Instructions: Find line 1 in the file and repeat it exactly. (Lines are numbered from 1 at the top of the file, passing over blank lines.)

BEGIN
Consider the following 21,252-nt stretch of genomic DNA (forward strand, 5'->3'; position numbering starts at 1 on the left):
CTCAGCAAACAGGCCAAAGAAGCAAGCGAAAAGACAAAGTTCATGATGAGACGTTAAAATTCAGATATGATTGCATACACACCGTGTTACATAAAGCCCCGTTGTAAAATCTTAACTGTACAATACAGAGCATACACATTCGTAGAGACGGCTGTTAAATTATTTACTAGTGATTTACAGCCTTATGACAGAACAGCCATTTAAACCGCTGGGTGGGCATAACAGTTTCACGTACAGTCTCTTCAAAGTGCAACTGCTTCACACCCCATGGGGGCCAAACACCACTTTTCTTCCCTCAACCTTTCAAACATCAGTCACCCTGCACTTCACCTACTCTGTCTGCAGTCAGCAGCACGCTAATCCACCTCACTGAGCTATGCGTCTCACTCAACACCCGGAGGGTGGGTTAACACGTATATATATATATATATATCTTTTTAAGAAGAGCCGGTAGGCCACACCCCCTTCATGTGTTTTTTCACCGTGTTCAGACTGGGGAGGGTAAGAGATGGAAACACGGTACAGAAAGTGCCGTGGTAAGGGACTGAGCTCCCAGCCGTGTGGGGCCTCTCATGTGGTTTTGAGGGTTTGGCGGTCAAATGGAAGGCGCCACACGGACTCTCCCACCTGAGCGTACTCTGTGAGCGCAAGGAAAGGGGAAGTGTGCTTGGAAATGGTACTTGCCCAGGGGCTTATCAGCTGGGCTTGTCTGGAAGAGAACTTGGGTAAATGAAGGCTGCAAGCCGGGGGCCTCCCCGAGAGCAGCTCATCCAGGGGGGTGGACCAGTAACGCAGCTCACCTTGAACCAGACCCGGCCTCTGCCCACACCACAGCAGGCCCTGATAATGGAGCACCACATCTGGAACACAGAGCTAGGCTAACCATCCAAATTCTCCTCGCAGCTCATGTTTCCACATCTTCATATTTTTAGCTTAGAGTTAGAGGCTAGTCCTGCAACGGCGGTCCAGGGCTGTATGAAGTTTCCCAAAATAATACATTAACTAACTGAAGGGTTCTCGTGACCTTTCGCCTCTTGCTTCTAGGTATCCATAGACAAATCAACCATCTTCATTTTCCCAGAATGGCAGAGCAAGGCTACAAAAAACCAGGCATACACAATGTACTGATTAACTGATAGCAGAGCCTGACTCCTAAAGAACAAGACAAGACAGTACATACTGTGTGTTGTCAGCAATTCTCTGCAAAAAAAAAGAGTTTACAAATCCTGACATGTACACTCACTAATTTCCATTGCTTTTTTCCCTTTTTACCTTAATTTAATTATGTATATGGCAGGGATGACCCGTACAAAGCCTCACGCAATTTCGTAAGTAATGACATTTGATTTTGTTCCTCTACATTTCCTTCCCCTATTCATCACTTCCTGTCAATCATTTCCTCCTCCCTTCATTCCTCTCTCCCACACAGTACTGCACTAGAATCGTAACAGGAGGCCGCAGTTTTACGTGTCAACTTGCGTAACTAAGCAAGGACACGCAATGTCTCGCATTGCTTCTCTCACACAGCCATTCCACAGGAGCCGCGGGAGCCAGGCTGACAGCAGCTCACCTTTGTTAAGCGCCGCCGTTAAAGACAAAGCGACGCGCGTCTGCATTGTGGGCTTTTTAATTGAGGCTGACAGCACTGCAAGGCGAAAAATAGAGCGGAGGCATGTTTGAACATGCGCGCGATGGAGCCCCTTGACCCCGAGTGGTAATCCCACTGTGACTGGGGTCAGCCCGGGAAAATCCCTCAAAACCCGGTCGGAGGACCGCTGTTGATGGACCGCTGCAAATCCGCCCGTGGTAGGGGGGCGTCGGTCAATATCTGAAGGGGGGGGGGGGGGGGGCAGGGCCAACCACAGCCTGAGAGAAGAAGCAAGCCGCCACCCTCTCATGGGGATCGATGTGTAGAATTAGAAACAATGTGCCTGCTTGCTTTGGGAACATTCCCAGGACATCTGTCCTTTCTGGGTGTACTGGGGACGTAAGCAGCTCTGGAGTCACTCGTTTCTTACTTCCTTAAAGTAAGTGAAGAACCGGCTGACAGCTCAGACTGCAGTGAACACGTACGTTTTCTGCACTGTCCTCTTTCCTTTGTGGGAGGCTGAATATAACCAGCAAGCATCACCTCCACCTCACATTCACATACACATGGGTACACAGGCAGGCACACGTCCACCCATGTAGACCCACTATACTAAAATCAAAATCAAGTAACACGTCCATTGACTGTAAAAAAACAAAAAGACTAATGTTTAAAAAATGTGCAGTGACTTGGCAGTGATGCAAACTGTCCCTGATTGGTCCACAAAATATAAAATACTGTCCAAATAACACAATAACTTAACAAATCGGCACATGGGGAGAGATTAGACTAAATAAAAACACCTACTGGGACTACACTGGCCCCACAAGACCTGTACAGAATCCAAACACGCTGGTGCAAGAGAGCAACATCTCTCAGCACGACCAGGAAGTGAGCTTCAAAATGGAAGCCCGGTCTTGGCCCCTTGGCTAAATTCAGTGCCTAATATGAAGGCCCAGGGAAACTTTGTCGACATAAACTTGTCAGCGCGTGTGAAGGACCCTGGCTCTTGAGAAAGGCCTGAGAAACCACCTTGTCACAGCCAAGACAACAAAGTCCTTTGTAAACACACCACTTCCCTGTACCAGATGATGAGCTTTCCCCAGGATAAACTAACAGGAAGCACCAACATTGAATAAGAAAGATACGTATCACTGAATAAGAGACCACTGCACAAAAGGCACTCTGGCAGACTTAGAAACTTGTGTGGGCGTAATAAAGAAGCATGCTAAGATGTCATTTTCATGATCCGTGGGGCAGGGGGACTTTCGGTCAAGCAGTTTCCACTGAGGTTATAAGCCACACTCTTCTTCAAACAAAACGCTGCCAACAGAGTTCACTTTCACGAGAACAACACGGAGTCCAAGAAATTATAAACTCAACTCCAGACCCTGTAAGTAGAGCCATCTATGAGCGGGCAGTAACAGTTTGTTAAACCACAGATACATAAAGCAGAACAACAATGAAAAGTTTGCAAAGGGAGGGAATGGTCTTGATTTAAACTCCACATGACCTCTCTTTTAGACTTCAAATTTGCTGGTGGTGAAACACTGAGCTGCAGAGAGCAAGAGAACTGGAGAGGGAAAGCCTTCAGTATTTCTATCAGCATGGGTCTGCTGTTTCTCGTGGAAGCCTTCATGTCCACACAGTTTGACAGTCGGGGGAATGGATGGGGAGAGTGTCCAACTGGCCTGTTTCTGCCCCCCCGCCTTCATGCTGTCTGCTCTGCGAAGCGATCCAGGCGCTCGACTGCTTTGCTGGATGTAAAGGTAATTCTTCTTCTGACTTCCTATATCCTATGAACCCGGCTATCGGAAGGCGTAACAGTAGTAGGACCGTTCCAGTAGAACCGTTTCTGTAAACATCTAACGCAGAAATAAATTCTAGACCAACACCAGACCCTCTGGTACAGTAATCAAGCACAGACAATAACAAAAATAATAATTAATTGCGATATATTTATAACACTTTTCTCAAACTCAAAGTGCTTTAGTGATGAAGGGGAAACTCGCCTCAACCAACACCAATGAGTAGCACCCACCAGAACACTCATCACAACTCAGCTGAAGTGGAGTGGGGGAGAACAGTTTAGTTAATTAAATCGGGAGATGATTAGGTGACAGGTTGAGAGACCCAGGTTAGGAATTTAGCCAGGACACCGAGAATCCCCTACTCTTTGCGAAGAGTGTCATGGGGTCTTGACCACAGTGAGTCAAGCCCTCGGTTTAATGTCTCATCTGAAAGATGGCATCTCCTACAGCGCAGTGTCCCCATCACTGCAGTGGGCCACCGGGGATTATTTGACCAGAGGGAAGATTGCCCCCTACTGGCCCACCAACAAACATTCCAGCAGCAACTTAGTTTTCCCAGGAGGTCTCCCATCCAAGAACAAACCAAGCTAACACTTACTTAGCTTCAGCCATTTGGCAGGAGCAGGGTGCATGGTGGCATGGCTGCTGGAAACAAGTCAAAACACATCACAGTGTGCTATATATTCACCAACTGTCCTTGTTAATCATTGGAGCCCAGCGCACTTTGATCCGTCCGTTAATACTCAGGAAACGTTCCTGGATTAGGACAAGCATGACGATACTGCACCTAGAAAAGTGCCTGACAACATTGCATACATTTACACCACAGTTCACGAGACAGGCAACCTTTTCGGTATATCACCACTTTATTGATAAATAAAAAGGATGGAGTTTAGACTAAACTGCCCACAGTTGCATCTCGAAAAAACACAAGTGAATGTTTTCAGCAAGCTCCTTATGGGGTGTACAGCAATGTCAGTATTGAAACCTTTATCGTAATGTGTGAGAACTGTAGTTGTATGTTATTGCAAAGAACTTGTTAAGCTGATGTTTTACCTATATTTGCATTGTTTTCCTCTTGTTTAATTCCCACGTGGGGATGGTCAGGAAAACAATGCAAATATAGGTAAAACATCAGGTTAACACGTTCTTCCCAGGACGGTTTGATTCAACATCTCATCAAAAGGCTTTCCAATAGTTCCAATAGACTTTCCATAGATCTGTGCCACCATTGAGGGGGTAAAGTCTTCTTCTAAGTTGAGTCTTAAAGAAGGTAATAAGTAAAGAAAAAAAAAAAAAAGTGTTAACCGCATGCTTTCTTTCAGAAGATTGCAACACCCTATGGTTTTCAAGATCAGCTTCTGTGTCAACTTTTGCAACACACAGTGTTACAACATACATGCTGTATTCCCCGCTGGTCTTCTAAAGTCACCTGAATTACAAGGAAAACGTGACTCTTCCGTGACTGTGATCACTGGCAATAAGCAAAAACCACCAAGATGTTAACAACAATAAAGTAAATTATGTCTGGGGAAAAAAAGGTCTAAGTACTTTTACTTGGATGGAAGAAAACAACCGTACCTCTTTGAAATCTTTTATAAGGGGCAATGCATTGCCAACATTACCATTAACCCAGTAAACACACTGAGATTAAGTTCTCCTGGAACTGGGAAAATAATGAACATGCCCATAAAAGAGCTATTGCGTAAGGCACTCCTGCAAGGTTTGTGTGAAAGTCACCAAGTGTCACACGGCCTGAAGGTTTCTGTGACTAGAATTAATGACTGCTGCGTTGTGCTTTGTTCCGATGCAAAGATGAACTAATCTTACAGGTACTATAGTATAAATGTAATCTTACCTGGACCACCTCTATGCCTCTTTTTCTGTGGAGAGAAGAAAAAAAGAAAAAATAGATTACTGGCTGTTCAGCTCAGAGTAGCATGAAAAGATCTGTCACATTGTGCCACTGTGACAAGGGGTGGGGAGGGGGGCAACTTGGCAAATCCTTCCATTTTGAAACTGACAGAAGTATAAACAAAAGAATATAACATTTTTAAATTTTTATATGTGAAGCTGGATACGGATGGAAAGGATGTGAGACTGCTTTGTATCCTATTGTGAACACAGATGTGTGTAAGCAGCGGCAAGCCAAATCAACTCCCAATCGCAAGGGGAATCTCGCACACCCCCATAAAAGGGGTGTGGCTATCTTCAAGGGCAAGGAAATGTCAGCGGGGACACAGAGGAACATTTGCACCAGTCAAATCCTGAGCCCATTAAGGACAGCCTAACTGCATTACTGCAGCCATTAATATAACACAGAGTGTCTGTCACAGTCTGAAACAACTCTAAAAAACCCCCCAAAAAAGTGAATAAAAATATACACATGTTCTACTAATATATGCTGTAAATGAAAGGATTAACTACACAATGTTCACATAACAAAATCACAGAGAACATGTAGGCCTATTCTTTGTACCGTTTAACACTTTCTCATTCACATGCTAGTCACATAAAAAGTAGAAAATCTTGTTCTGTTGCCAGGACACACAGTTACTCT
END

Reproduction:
Consider the following 21,252-nt stretch of genomic DNA (forward strand, 5'->3'; position numbering starts at 1 on the left):